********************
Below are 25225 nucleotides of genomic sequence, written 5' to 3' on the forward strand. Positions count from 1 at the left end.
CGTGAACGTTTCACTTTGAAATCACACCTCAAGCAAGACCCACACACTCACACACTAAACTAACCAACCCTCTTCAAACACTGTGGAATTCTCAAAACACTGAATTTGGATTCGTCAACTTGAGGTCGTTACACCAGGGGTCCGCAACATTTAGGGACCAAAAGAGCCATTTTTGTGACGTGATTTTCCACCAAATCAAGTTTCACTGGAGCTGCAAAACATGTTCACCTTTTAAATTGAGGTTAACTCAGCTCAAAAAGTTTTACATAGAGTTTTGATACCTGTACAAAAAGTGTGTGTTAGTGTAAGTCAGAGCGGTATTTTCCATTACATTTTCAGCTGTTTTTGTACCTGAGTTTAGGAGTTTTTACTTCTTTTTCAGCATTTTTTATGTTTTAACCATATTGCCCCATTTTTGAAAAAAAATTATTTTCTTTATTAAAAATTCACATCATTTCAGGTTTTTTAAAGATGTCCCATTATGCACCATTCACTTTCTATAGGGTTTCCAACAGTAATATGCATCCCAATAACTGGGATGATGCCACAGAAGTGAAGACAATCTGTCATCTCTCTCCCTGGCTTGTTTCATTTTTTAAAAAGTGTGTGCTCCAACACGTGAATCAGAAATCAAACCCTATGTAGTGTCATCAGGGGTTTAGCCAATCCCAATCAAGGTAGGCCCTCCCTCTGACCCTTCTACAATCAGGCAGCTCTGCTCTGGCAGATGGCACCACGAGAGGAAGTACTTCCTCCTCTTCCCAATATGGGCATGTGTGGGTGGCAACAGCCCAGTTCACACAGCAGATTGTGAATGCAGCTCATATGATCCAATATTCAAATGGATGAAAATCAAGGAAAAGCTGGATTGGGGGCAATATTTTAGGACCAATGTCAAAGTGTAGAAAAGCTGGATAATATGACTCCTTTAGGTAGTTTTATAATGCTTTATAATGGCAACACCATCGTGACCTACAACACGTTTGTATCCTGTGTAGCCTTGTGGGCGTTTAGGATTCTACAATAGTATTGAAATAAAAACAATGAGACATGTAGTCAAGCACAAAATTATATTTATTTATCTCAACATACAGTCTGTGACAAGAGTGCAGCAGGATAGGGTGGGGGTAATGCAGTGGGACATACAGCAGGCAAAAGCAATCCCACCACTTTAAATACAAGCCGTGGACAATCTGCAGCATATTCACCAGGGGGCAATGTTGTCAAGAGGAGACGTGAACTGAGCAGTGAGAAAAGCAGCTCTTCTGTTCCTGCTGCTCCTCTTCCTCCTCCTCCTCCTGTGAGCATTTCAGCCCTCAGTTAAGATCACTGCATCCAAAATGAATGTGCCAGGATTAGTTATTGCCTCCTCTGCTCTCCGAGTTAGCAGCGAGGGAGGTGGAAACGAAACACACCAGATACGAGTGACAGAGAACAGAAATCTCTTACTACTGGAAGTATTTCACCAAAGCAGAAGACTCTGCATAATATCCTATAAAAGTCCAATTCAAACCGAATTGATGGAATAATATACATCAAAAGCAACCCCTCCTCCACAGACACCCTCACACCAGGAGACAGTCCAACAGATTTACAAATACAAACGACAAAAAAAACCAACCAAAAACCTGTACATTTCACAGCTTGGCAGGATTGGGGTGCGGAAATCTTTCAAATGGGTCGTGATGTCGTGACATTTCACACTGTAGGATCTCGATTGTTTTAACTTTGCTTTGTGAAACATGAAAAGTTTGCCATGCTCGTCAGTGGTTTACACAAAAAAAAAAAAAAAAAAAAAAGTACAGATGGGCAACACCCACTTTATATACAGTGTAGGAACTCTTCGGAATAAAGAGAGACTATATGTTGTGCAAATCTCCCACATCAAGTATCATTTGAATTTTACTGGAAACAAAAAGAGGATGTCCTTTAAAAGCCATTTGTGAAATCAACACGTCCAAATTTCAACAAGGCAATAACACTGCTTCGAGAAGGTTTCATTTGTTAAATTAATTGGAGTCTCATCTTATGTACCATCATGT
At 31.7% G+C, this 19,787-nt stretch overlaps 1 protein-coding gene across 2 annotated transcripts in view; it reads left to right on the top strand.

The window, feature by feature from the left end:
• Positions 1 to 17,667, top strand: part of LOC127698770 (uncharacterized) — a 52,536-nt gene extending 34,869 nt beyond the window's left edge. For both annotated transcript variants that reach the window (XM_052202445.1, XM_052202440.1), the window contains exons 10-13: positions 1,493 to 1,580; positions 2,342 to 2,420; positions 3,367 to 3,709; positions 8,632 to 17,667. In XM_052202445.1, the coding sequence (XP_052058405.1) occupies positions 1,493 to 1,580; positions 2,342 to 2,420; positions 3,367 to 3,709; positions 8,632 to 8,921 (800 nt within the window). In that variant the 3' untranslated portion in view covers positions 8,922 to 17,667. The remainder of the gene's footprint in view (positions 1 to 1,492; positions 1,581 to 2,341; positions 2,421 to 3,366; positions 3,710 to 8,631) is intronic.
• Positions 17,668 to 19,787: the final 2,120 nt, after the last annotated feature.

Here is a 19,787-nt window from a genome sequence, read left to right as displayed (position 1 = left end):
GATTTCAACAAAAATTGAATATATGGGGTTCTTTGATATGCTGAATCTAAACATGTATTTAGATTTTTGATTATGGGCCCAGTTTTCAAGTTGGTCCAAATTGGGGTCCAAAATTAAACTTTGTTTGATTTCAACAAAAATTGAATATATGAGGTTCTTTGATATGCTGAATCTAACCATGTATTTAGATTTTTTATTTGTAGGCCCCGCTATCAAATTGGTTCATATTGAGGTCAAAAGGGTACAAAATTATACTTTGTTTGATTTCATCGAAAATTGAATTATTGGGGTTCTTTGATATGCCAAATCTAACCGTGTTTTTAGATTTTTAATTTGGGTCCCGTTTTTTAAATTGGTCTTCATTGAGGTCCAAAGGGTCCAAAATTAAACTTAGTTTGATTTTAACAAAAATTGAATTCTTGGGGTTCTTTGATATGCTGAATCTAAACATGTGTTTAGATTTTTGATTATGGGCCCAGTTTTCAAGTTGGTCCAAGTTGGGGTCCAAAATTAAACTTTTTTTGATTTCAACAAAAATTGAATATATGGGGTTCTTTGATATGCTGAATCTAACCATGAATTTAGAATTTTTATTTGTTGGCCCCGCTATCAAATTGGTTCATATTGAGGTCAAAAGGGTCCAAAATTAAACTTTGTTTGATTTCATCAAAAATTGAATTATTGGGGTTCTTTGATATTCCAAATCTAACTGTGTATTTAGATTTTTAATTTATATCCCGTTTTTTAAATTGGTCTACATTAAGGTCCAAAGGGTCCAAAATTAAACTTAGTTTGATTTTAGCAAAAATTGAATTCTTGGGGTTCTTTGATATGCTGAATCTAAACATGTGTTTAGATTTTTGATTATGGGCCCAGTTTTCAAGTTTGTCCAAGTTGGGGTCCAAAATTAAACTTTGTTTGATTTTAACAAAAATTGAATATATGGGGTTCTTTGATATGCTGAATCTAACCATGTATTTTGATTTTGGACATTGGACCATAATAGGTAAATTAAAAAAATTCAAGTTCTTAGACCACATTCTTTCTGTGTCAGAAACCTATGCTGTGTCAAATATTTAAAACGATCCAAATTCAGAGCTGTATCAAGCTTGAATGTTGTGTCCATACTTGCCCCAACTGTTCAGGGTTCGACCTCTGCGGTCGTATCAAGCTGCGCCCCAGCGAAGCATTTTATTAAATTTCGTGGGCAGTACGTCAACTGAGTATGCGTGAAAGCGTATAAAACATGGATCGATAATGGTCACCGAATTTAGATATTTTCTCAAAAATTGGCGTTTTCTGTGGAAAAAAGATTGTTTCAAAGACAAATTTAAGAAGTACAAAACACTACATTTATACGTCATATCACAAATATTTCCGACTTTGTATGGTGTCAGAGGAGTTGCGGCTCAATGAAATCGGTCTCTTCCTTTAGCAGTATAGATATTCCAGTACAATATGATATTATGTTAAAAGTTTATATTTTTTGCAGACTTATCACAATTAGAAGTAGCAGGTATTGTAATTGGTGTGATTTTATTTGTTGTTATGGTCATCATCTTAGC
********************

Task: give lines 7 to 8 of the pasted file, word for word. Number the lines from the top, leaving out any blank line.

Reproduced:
Here is a 19,787-nt window from a genome sequence, read left to right as displayed (position 1 = left end):
GATTTCAACAAAAATTGAATATATGGGGTTCTTTGATATGCTGAATCTAAACATGTATTTAGATTTTTGATTATGGGCCCAGTTTTCAAGTTGGTCCAAATTGGGGTCCAAAATTAAACTTTGTTTGATTTCAACAAAAATTGAATATATGAGGTTCTTTGATATGCTGAATCTAACCATGTATTTAGATTTTTTATTTGTAGGCCCCGCTATCAAATTGGTTCATATTGAGGTCAAAAGGGTACAAAATTATACTTTGTTTGATTTCATCGAAAATTGAATTATTGGGGTTCTTTGATATGCCAAATCTAACCGTGTTTTTAGATTTTTAATTTGGGTCCCGTTTTTTAAATTGGTCTTCATTGAGGTCCAAAGGGTCCAAAATTAAACTTAGTTTGATTTTAACAAAAATTGAATTCTTGGGGTTCTTTGATATGCTGAATCTAAACATGTGTTTAGATTTTTGATTATGGGCCCAGTTTTCAAGTTGGTCCAAGTTGGGGTCCAAAATTAAACTTTTTTTGATTTCAACAAAAATTGAATATATGGGGTTCTTTGATATGCTGAATCTAACCATGAATTTAGAATTTTTATTTGTTGGCCCCGCTATCAAATTGGTTCATATTGAGGTCAAAAGGGTCCAAAATTAAACTTTGTTTGATTTCATCAAAAATTGAATTATTGGGGTTCTTTGATATTCCAAATCTAACTGTGTATTTAGATTTTTAATTTATATCCCGTTTTTTAAATTGGTCTACATTAAGGTCCAAAGGGTCCAAAATTAAACTTAGTTTGATTTTAGCAAAAATTGAATTCTTGGGGTTCTTTGATATGCTGAATCTAAACATGTGTTTAGATTTTTGATTATGGGCCCAGTTTTCAAGTTTGTCCAAGTTGGGGTCCAAAATTAAACTTTGTTTGATTTTAACAAAAATTGAATATATGGGGTTCTTTGATATGCTGAATCTAACCATGTATTTTGATTTTGGACATTGGACCATAATAGGTAAATTAAAAAAATTCAAGTTCTTAGACCACATTCTTTCTGTGTCAGAAACCTATGCTGTGTCAAATATTTAAAACGATCCAAATTCAGAGCTGTATCAAGCTTGAATGTTGTGTCCATACTTGCCCCAACTGTTCAGGGTTCGACCTCTGCGGTCGTATCAAGCTGCGCCCCAGCGAAGCATTTTATTAAATTTCGTGGGCAGTACGTCAACTGAGTATGCGTGAAAGCGTATAAAACATGGATCGATAATGGTCACCGAATTTAGATATTTTCTCAAAAATTGGCGTTTTCTGTGGAAAAAAGATTGTTTCAAAGACAAATTTAAGAAGTACAAAACACTACATTTATACGTCATATCACAAATATTTCCGACTTTGTATGGTGTCAGAGGAGTTGCGGCTCAATGAAATCGGTCTCTTCCTTTAGCAGTATAGATATTCCAGTACAATATGATATTATGTTAAAAGTTTATATTTTTTGCAGACTTATCACAATTAGAAGTAGCAGGTATTGTAATTGGTGTGATTTTATTTGTTGTTATGGTCATCATCTTAGC